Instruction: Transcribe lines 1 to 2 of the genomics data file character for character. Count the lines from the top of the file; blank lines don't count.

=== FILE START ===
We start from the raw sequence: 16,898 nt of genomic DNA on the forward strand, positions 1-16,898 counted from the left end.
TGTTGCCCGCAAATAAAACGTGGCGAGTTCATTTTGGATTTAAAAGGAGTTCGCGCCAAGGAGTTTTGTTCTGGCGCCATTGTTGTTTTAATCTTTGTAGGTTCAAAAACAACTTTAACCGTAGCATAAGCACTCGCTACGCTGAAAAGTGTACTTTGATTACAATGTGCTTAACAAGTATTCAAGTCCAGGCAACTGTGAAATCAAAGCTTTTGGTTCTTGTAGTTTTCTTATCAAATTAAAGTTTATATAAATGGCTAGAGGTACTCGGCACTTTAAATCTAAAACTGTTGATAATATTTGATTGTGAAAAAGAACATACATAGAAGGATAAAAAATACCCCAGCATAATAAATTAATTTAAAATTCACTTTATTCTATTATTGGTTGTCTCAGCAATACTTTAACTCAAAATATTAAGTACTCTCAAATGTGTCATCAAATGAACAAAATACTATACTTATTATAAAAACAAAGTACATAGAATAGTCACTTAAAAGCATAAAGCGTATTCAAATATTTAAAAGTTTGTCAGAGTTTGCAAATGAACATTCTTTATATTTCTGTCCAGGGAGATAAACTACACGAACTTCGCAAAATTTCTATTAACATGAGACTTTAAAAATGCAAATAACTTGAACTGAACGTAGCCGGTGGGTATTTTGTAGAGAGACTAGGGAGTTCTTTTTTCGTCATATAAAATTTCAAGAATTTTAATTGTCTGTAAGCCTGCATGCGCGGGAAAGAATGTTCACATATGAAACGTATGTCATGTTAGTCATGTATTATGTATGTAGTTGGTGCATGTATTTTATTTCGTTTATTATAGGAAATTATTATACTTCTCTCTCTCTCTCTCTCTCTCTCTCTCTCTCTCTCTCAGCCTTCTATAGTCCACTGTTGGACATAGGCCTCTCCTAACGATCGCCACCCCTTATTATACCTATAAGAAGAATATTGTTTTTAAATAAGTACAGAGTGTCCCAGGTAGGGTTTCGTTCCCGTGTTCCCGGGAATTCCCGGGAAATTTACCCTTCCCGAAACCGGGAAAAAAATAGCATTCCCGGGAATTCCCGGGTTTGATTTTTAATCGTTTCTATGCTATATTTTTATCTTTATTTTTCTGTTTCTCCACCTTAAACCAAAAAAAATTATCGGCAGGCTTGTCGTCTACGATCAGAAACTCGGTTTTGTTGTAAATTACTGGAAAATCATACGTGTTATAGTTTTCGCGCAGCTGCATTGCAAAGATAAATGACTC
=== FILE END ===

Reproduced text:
We start from the raw sequence: 16,898 nt of genomic DNA on the forward strand, positions 1-16,898 counted from the left end.
TGTTGCCCGCAAATAAAACGTGGCGAGTTCATTTTGGATTTAAAAGGAGTTCGCGCCAAGGAGTTTTGTTCTGGCGCCATTGTTGTTTTAATCTTTGTAGGTTCAAAAACAACTTTAACCGTAGCATAAGCACTCGCTACGCTGAAAAGTGTACTTTGATTACAATGTGCTTAACAAGTATTCAAGTCCAGGCAACTGTGAAATCAAAGCTTTTGGTTCTTGTAGTTTTCTTATCAAATTAAAGTTTATATAAATGGCTAGAGGTACTCGGCACTTTAAATCTAAAACTGTTGATAATATTTGATTGTGAAAAAGAACATACATAGAAGGATAAAAAATACCCCAGCATAATAAATTAATTTAAAATTCACTTTATTCTATTATTGGTTGTCTCAGCAATACTTTAACTCAAAATATTAAGTACTCTCAAATGTGTCATCAAATGAACAAAATACTATACTTATTATAAAAACAAAGTACATAGAATAGTCACTTAAAAGCATAAAGCGTATTCAAATATTTAAAAGTTTGTCAGAGTTTGCAAATGAACATTCTTTATATTTCTGTCCAGGGAGATAAACTACACGAACTTCGCAAAATTTCTATTAACATGAGACTTTAAAAATGCAAATAACTTGAACTGAACGTAGCCGGTGGGTATTTTGTAGAGAGACTAGGGAGTTCTTTTTTCGTCATATAAAATTTCAAGAATTTTAATTGTCTGTAAGCCTGCATGCGCGGGAAAGAATGTTCACATATGAAACGTATGTCATGTTAGTCATGTATTATGTATGTAGTTGGTGCATGTATTTTATTTCGTTTATTATAGGAAATTATTATACTTCTCTCTCTCTCTCTCTCTCTCTCTCTCTCTCTCTCTCAGCCTTCTATAGTCCACTGTTGGACATAGGCCTCTCCTAACGATCGCCACCCCTTATTATACCTATAAGAAGAATATTGTTTTTAAATAAGTACAGAGTGTCCCAGGTAGGGTTTCGTTCCCGTGTTCCCGGGAATTCCCGGGAAATTTACCCTTCCCGAAACCGGGAAAAAAATAGCATTCCCGGGAATTCCCGGGTTTGATTTTTAATCGTTTCTATGCTATATTTTTATCTTTATTTTTCTGTTTCTCCACCTTAAACCAAAAAAAATTATCGGCAGGCTTGTCGTCTACGATCAGAAACTCGGTTTTGTTGTAAATTACTGGAAAATCATACGTGTTATAGTTTTCGCGCAGCTGCATTGCAAAGATAAATGACTC